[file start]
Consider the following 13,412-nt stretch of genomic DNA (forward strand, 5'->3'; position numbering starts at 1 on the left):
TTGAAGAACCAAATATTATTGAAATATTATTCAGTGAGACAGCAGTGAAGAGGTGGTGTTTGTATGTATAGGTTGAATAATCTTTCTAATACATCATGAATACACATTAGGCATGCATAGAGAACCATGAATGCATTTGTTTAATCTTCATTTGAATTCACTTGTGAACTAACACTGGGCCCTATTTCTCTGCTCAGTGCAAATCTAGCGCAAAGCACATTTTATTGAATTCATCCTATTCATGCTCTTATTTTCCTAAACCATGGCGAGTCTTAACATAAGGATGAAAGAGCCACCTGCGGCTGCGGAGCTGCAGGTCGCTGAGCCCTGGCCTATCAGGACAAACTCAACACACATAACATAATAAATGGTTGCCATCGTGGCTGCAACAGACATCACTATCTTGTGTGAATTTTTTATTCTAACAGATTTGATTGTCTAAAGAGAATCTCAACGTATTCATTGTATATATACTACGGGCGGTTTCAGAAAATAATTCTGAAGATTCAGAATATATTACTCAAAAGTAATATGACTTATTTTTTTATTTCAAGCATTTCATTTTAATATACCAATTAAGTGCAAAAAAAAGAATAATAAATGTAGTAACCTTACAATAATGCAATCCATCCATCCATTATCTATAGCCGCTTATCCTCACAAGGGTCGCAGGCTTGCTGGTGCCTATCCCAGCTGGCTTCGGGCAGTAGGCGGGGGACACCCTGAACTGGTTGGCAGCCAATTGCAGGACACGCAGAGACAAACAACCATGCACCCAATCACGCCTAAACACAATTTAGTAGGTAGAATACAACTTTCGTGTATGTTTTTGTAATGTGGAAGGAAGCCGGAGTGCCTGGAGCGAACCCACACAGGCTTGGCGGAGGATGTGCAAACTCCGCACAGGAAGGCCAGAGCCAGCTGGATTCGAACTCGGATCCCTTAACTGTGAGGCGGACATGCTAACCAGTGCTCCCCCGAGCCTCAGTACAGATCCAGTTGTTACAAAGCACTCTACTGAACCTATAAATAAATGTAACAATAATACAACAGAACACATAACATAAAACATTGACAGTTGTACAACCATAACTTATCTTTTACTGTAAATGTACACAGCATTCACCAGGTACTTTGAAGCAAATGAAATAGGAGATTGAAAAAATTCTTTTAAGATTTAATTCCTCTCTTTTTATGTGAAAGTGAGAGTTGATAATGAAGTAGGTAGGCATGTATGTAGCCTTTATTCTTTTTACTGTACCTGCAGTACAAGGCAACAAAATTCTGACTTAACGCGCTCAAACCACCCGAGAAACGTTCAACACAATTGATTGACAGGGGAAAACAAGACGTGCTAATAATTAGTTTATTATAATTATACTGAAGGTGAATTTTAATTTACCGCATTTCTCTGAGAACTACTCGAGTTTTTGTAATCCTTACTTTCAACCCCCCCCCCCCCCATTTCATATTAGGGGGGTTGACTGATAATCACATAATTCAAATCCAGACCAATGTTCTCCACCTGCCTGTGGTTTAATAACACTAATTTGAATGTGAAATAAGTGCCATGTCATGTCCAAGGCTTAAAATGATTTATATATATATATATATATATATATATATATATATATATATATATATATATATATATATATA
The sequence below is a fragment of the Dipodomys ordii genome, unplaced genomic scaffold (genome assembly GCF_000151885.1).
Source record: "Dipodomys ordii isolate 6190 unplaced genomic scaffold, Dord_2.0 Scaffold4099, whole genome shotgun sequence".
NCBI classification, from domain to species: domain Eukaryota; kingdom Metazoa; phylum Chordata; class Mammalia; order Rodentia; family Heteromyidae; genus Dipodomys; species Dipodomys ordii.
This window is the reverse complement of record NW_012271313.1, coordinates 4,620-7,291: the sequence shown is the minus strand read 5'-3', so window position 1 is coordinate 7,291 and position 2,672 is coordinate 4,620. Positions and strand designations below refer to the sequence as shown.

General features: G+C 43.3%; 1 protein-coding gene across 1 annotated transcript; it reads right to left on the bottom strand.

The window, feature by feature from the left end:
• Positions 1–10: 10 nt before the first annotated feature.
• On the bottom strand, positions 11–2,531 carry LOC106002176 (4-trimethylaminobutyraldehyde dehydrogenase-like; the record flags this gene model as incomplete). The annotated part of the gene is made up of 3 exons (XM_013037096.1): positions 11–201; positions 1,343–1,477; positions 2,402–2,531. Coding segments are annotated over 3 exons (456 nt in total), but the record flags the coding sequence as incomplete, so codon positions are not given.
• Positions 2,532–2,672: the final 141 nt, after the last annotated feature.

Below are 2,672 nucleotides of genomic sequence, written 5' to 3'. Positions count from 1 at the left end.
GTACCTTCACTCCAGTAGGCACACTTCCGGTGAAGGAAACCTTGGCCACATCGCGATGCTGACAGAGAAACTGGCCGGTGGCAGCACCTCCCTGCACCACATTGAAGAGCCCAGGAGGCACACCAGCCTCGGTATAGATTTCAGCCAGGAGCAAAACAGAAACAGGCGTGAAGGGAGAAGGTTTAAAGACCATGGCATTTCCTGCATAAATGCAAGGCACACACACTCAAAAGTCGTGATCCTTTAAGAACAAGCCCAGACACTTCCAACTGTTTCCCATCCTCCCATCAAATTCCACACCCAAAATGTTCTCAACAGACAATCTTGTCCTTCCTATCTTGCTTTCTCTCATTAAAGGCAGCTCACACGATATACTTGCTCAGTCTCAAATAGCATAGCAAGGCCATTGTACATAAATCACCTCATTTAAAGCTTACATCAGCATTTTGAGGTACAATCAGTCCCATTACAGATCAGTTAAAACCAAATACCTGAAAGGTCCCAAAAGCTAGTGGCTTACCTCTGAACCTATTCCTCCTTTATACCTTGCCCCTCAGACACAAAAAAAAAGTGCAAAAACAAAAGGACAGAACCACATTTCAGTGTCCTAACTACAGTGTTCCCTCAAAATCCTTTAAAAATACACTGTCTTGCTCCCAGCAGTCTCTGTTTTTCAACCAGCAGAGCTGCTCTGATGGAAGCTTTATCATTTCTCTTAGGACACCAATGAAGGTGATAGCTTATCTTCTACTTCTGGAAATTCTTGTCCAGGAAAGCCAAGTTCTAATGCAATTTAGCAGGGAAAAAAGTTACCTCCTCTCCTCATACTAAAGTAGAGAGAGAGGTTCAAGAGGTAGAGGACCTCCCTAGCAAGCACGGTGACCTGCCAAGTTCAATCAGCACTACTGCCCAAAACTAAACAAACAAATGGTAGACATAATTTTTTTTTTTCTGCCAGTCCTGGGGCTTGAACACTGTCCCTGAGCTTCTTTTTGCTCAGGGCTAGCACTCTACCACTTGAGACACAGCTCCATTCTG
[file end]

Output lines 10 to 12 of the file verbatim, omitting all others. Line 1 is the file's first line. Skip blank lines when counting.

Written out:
• On the bottom strand, positions 11–2,531 carry LOC106002176 (4-trimethylaminobutyraldehyde dehydrogenase-like; the record flags this gene model as incomplete). The annotated part of the gene is made up of 3 exons (XM_013037096.1): positions 11–201; positions 1,343–1,477; positions 2,402–2,531. Coding segments are annotated over 3 exons (456 nt in total), but the record flags the coding sequence as incomplete, so codon positions are not given.
• Positions 2,532–2,672: the final 141 nt, after the last annotated feature.

Below are 2,672 nucleotides of genomic sequence, written 5' to 3'. Positions count from 1 at the left end.